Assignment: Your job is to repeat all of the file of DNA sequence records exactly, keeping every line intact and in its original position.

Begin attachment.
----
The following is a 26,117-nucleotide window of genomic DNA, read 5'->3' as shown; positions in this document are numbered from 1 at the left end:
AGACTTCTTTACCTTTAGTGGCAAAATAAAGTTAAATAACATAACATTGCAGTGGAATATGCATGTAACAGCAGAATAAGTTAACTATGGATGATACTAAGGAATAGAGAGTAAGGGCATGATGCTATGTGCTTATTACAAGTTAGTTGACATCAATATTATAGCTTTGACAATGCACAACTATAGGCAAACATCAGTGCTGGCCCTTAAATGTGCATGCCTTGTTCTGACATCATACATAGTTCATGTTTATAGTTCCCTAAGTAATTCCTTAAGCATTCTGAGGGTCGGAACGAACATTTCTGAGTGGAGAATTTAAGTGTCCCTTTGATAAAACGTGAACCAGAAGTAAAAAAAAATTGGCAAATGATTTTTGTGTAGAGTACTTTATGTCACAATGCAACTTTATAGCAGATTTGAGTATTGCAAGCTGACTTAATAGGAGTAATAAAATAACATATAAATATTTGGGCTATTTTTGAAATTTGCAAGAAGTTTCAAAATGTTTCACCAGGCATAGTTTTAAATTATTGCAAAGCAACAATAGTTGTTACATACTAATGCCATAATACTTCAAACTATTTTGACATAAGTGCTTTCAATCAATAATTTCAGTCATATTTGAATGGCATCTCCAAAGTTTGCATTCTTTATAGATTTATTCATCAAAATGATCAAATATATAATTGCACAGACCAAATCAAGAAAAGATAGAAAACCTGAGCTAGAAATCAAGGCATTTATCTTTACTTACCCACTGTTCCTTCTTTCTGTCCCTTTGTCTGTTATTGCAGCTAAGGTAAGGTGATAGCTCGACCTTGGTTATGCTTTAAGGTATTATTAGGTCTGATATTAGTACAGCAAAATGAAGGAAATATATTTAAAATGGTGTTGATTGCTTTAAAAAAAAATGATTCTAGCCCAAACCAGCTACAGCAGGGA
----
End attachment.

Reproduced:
The following is a 26,117-nucleotide window of genomic DNA, read 5'->3' as shown; positions in this document are numbered from 1 at the left end:
AGACTTCTTTACCTTTAGTGGCAAAATAAAGTTAAATAACATAACATTGCAGTGGAATATGCATGTAACAGCAGAATAAGTTAACTATGGATGATACTAAGGAATAGAGAGTAAGGGCATGATGCTATGTGCTTATTACAAGTTAGTTGACATCAATATTATAGCTTTGACAATGCACAACTATAGGCAAACATCAGTGCTGGCCCTTAAATGTGCATGCCTTGTTCTGACATCATACATAGTTCATGTTTATAGTTCCCTAAGTAATTCCTTAAGCATTCTGAGGGTCGGAACGAACATTTCTGAGTGGAGAATTTAAGTGTCCCTTTGATAAAACGTGAACCAGAAGTAAAAAAAAATTGGCAAATGATTTTTGTGTAGAGTACTTTATGTCACAATGCAACTTTATAGCAGATTTGAGTATTGCAAGCTGACTTAATAGGAGTAATAAAATAACATATAAATATTTGGGCTATTTTTGAAATTTGCAAGAAGTTTCAAAATGTTTCACCAGGCATAGTTTTAAATTATTGCAAAGCAACAATAGTTGTTACATACTAATGCCATAATACTTCAAACTATTTTGACATAAGTGCTTTCAATCAATAATTTCAGTCATATTTGAATGGCATCTCCAAAGTTTGCATTCTTTATAGATTTATTCATCAAAATGATCAAATATATAATTGCACAGACCAAATCAAGAAAAGATAGAAAACCTGAGCTAGAAATCAAGGCATTTATCTTTACTTACCCACTGTTCCTTCTTTCTGTCCCTTTGTCTGTTATTGCAGCTAAGGTAAGGTGATAGCTCGACCTTGGTTATGCTTTAAGGTATTATTAGGTCTGATATTAGTACAGCAAAATGAAGGAAATATATTTAAAATGGTGTTGATTGCTTTAAAAAAAAATGATTCTAGCCCAAACCAGCTACAGCAGGGA